Saturday, January 24, 2009

Camp Polk Cemetery
"Varieties of Hope"


It’s on an island surrounded by a grass covered wildlife sanctuary carved from an old lake bed, pancake flat (the sanctuary, not the cemetery) deep in the ponderosa country leading to the Cascades. A few short years ago it was virtually lost to the wilderness, but now it’s being surrounded by suburbia, even though there’s no city near by. The houses being built on the periphery of the sanctuary are anything but cabins. The sanctuary, though, provides ideal cover; a limited form of perpetual care, as it were. Nothing will ever be built next door to the Camp Polk Cemetery. And, God willing, no one will ever straighten the place up.


As it is, it is, as Kay comments, a “free-for-all.” There is absolutely no rhyme nor reason to any of the layout, with graves sprawling every which way and marked with all manner of hardscrabble brevity, personal fancification (like that word?), and homey care. No one does any general landscaping and plots are held by handmade signs attached to sticks, or whatever. How one acquires a plot is unexplained. There are, apparently, no rules. It’s the only cemetery I know dotted with fire pits encircled by crude benches, People come here to party. Perhaps “celebrate” would be a better word. There is no vandalism. There are no empties scattered about. There are not even great piles of detritus, as one tends to find in Native-American graveyards, which exhibit a similar strong sense of place. The cemetery is well maintained. It’s just chaotic.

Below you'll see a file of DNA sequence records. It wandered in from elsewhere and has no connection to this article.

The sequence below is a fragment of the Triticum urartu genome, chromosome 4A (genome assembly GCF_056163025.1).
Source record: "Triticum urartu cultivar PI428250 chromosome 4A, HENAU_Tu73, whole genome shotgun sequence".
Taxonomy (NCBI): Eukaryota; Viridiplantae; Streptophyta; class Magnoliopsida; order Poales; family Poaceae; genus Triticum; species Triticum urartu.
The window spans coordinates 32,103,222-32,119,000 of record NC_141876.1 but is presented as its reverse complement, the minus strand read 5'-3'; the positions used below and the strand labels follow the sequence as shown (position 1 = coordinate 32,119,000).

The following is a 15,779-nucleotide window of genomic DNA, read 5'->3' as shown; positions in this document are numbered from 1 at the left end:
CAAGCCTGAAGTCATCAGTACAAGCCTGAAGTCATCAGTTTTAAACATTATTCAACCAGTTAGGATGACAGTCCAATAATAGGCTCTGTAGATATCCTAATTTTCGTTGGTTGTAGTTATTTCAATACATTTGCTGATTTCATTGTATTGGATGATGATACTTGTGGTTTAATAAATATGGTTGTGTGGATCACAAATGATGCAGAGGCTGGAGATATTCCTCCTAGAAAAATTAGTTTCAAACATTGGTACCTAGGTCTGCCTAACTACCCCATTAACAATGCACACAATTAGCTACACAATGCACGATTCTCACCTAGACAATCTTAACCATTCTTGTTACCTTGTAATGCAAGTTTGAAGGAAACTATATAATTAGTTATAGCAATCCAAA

It is, without a shadow of a doubt, one of the great Oregon cemeteries. And if any cemetery screams “sense of place,” none does louder than Camp Polk. It’s a little-sung state treasure.

Camp Polk exemplifies all the cemetery forms of expression that convey a sense of place: monuments, personalizations, and epitaphs, but especially in its layout. Or lack thereof in this case. Cemeteries, like golf courses, tend to try to recreate a British landscape wherever they are. Following to one degree or another the dictates of the rural cemetery movement, which attempted to recreate English manor house grounds, cemeteries tend to be marked, wherever they are, by, at the very least, lush lawns. While it’s a goal often honored in the breech, it doesn’t mean that it’s not aspired to by most cemeteries; yet Camp Polk bends to no fancy foreign notion of what sacred ground should look like. At Camp Polk the sacred ground looks like all the other ground in the forest. Which is, perhaps, a way of saying that all ground is sacred, versus only a small, landscaped portion of it. By definition, a cemetery with a sense of place shares the landscape of its neighborhood.